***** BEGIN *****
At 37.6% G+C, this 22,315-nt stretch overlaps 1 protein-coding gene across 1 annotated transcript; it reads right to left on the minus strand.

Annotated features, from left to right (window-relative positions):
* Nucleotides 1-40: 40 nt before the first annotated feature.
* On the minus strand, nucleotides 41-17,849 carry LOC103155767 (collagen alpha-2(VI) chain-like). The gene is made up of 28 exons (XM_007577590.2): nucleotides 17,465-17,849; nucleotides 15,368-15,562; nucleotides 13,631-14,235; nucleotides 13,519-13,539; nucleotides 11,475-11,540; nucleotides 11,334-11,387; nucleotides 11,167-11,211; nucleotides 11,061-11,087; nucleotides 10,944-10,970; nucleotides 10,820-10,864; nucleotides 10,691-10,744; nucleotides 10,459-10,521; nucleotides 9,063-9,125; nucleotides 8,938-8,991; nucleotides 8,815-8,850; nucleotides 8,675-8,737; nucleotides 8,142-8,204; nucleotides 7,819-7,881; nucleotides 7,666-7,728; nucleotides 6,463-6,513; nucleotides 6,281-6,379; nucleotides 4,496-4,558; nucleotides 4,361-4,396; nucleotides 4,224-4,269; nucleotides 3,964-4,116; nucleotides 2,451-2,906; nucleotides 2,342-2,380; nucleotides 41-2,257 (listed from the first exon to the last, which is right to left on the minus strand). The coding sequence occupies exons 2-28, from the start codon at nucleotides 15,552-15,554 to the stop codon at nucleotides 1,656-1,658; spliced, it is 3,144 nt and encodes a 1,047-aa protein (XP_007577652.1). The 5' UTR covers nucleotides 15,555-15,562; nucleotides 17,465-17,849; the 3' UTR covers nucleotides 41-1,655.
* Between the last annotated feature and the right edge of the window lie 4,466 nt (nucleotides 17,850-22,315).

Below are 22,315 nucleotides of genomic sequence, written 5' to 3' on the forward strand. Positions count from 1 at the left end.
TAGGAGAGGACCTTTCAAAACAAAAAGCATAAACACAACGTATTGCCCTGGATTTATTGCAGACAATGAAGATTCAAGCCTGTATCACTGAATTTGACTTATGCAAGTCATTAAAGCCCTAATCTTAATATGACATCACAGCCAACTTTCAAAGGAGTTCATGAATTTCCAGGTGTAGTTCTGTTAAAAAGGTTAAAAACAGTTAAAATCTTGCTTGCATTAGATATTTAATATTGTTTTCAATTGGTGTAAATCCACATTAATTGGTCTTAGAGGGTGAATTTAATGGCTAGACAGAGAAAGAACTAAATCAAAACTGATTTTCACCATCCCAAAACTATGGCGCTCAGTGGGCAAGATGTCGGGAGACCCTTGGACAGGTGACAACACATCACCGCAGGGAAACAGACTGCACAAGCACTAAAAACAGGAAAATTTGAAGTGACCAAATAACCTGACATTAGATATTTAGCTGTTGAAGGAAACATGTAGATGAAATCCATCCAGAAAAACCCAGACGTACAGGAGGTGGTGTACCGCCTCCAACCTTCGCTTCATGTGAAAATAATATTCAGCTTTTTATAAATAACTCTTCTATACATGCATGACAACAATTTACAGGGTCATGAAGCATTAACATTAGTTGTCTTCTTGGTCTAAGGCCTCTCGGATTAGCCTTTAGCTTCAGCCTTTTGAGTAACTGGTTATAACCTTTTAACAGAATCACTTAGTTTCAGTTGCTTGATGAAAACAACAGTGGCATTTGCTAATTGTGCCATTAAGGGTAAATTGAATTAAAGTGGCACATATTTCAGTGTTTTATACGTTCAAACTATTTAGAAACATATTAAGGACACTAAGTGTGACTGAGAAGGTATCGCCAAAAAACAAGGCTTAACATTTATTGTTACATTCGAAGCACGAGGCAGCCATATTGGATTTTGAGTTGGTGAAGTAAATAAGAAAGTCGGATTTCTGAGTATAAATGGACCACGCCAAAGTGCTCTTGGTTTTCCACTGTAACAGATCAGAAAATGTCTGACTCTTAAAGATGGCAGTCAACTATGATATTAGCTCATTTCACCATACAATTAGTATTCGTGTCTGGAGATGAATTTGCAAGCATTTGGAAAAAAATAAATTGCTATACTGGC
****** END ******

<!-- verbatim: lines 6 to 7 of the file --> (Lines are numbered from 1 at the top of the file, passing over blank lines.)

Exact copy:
Below are 22,315 nucleotides of genomic sequence, written 5' to 3' on the forward strand. Positions count from 1 at the left end.
TAGGAGAGGACCTTTCAAAACAAAAAGCATAAACACAACGTATTGCCCTGGATTTATTGCAGACAATGAAGATTCAAGCCTGTATCACTGAATTTGACTTATGCAAGTCATTAAAGCCCTAATCTTAATATGACATCACAGCCAACTTTCAAAGGAGTTCATGAATTTCCAGGTGTAGTTCTGTTAAAAAGGTTAAAAACAGTTAAAATCTTGCTTGCATTAGATATTTAATATTGTTTTCAATTGGTGTAAATCCACATTAATTGGTCTTAGAGGGTGAATTTAATGGCTAGACAGAGAAAGAACTAAATCAAAACTGATTTTCACCATCCCAAAACTATGGCGCTCAGTGGGCAAGATGTCGGGAGACCCTTGGACAGGTGACAACACATCACCGCAGGGAAACAGACTGCACAAGCACTAAAAACAGGAAAATTTGAAGTGACCAAATAACCTGACATTAGATATTTAGCTGTTGAAGGAAACATGTAGATGAAATCCATCCAGAAAAACCCAGACGTACAGGAGGTGGTGTACCGCCTCCAACCTTCGCTTCATGTGAAAATAATATTCAGCTTTTTATAAATAACTCTTCTATACATGCATGACAACAATTTACAGGGTCATGAAGCATTAACATTAGTTGTCTTCTTGGTCTAAGGCCTCTCGGATTAGCCTTTAGCTTCAGCCTTTTGAGTAACTGGTTATAACCTTTTAACAGAATCACTTAGTTTCAGTTGCTTGATGAAAACAACAGTGGCATTTGCTAATTGTGCCATTAAGGGTAAATTGAATTAAAGTGGCACATATTTCAGTGTTTTATACGTTCAAACTATTTAGAAACATATTAAGGACACTAAGTGTGACTGAGAAGGTATCGCCAAAAAACAAGGCTTAACATTTATTGTTACATTCGAAGCACGAGGCAGCCATATTGGATTTTGAGTTGGTGAAGTAAATAAGAAAGTCGGATTTCTGAGTATAAATGGACCACGCCAAAGTGCTCTTGGTTTTCCACTGTAACAGATCAGAAAATGTCTGACTCTTAAAGATGGCAGTCAACTATGATATTAGCTCATTTCACCATACAATTAGTATTCGTGTCTGGAGATGAATTTGCAAGCATTTGGAAAAAAATAAATTGCTATACTGGC